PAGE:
The lift-off from the ground is imperceptible. I just notice that the ground is a little further away and moving underneath us now. We met at 6:30am on a cold, clear morning to go on a hot air balloon ride along the Teton mountain range just outside Jackson, Wyoming.
When I awoke this morning, the sky was black and full of stars in the depth and breadth that makes one feel small and enveloped by the universe. The sun’s first rays paint the mountains in pink and the cold, cloudless night caused a thin fog layer to hang among the trees along the Snake River. Fall is coming to the Tetons.
We met up with the Wyoming Balloon company van and two other guests at Teton Village and drove to our lift-off site. About half the time, they get out there and don’t fly because the conditions aren’t favorable. Today, we’re in luck. The basket (“gondola”) is unloaded from the trailer and the heavy bulk of the balloon unfurled precisely on the ground. It’s a tedious, time-consuming process to get it all hooked up and airborne. The bite of the cold just seems to make it take longer.
The balloonists and Rob hold the bottom of the balloon open so the fans can begin to expand the fabric and pull it off the cold earth. The balloon is immense. It will take a lot of air to fill its space. As the balloon begins to peel away from the ground and take shape, the gondola burners are lit. Flames shoot sideways toward the mouth of the striped nylon dome. It’s filling faster now and slowly tilts toward the sky.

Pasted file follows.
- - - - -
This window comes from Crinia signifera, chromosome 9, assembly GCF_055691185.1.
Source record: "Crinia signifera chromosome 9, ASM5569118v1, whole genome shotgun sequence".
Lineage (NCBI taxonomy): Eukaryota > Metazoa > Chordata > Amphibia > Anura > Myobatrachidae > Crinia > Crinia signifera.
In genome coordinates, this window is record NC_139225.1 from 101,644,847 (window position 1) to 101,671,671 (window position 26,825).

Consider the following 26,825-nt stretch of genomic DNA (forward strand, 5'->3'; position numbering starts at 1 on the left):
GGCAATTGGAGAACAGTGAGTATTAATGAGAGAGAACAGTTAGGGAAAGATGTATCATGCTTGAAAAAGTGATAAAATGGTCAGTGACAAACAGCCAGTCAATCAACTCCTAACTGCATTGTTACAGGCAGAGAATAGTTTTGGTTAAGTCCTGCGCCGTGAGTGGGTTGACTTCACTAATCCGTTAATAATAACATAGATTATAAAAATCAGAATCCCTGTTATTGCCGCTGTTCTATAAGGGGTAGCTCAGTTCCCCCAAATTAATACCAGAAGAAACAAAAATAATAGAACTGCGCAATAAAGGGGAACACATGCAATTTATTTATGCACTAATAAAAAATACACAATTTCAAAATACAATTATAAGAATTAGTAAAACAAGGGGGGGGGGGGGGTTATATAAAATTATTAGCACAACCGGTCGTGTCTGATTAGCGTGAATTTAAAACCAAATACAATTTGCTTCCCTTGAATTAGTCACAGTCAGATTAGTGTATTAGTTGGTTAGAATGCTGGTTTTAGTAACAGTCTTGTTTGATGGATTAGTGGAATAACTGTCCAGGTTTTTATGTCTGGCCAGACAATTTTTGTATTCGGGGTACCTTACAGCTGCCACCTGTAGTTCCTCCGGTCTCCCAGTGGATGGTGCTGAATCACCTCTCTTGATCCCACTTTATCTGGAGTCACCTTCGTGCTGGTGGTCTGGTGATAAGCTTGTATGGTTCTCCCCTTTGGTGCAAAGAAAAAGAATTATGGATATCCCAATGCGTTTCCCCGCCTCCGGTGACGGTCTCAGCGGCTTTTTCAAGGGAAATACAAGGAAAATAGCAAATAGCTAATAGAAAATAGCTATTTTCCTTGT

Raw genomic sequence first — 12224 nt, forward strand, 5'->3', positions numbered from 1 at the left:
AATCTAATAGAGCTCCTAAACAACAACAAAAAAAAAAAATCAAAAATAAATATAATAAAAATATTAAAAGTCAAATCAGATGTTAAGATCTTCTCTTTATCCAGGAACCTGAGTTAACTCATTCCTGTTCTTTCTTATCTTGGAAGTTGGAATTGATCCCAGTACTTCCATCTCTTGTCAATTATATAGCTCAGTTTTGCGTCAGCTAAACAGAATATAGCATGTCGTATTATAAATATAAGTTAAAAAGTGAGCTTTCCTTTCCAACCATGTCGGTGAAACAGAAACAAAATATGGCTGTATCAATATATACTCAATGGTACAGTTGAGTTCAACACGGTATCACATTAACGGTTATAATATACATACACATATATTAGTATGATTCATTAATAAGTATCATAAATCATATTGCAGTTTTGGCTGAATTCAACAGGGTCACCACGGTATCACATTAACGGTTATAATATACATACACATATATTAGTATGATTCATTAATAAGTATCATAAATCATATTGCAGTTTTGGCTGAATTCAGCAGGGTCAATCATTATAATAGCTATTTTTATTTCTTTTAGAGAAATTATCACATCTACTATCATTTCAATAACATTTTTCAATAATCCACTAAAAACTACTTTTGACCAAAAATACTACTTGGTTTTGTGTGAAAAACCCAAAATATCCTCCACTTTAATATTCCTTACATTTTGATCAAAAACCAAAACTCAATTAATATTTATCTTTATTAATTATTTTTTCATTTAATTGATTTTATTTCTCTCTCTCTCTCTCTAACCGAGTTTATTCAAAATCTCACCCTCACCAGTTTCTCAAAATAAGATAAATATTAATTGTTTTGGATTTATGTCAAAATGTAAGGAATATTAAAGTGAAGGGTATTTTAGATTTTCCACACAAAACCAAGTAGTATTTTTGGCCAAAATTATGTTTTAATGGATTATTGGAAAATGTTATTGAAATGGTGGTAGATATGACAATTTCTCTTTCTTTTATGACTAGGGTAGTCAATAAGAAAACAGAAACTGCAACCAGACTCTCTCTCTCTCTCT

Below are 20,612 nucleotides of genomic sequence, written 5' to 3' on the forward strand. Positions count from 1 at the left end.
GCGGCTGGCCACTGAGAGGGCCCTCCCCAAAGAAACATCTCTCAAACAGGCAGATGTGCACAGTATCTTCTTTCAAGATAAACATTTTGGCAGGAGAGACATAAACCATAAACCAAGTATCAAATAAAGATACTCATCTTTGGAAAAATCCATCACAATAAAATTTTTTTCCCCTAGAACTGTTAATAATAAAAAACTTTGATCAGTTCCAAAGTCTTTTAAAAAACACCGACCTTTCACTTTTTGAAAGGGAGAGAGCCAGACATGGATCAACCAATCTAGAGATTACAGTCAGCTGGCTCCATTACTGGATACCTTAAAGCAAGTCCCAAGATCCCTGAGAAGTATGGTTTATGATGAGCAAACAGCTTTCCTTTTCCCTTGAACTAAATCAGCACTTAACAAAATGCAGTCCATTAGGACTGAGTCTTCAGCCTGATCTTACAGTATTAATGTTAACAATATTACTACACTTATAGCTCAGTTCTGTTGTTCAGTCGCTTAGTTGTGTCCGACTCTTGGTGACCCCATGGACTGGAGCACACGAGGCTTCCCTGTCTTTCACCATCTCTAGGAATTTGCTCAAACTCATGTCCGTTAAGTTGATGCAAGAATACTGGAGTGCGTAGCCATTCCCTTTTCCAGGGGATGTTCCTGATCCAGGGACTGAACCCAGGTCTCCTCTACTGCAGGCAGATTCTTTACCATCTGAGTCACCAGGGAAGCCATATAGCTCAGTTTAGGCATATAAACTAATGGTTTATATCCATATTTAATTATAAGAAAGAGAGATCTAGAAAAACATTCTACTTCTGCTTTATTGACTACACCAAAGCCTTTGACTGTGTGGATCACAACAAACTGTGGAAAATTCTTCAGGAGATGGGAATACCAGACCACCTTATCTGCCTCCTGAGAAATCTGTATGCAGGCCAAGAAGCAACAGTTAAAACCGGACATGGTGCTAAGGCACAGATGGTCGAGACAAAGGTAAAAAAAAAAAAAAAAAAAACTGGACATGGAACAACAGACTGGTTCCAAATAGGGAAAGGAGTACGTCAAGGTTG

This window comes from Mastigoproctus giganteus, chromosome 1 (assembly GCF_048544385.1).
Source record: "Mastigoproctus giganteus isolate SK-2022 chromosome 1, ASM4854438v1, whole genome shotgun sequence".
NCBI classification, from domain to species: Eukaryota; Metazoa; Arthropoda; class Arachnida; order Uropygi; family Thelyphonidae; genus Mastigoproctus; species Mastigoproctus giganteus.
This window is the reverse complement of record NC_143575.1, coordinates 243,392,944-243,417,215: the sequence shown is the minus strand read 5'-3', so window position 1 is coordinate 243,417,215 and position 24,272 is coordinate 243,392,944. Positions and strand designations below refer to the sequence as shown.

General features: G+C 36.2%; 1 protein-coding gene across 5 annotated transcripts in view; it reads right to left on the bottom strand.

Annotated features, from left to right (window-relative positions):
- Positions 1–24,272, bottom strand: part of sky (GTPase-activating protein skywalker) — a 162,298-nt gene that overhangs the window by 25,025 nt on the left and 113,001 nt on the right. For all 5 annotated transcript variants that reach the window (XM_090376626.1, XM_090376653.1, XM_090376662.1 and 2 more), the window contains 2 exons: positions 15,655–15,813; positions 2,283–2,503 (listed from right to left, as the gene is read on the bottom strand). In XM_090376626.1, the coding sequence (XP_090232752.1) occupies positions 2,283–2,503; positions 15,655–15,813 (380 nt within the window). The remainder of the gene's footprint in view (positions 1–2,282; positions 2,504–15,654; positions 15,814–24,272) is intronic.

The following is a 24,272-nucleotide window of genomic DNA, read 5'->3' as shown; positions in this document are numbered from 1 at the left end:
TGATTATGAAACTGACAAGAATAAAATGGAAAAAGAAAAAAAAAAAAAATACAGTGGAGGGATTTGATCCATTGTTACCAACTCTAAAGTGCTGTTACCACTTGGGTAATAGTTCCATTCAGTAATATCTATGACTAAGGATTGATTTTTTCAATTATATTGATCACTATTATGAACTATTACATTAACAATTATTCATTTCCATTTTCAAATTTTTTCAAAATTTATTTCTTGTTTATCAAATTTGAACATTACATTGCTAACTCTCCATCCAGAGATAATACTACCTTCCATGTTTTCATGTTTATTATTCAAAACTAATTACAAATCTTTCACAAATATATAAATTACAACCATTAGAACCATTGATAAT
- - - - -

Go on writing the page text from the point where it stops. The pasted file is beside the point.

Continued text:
At the same time, our pilot pushes with all his might to tip the basket upright as the balloon aids his efforts. And then it sits on the ground for the final safety checks and boarding (which involves climbing over the side).
The balloon can hold six passengers and the pilot. It seems like that would be awfully cozy and I’m glad there are only the four of us with our pilot. The pilot fires the burners and we lift off. The movement is imperceptible. The movement of our shadow marks the departure. There is a small pond surrounded by willow bushes and one cottonwood tree in the otherwise empty agricultural field. Our gondola grazes the top of the tree as we climb. This is why the weather needs to be perfect. Even then, you only have so much control.
We climbed a thousand feet starting from a valley floor at 6,300 feet. It is silent up here except for the intermittent roar of the burners. Since we are moving with the wind, the air is still as we’re pushed southward. It’s a surprisingly tranquil experience.
We saw three large herds of elk, fallen trees along the Snake River, and cows grazing in the fields all with the dramatic shadows of early morning light.
As we approached a neighborhood, we dropped down to blow north toward the Jackson Hole Ski Resort.
Expansive runs carve through the trees. Lower on the mountainside are ski-lift-accessible mountain bike trails where Rob will gear up like an armored prince and tempt fate. It’s fun to see where he’ll ride from this perspective.
We rose up once more and rode the wind south toward our landing spot. The van is in a field waiting for us. As we drift closer to the ground, our pilot tosses a long strap down to the team.
They pull us to just the right spot where we alight as gently as we left an hour ago. There is champagne and this “commemorative” aeronaut certificate waiting for us. The van takes us back to our car while the crew begins the tedious task of packing it all away.
Hot air ballooning is a unique way to see the landscape. There’s no better place to do that than in Jackson Hole.
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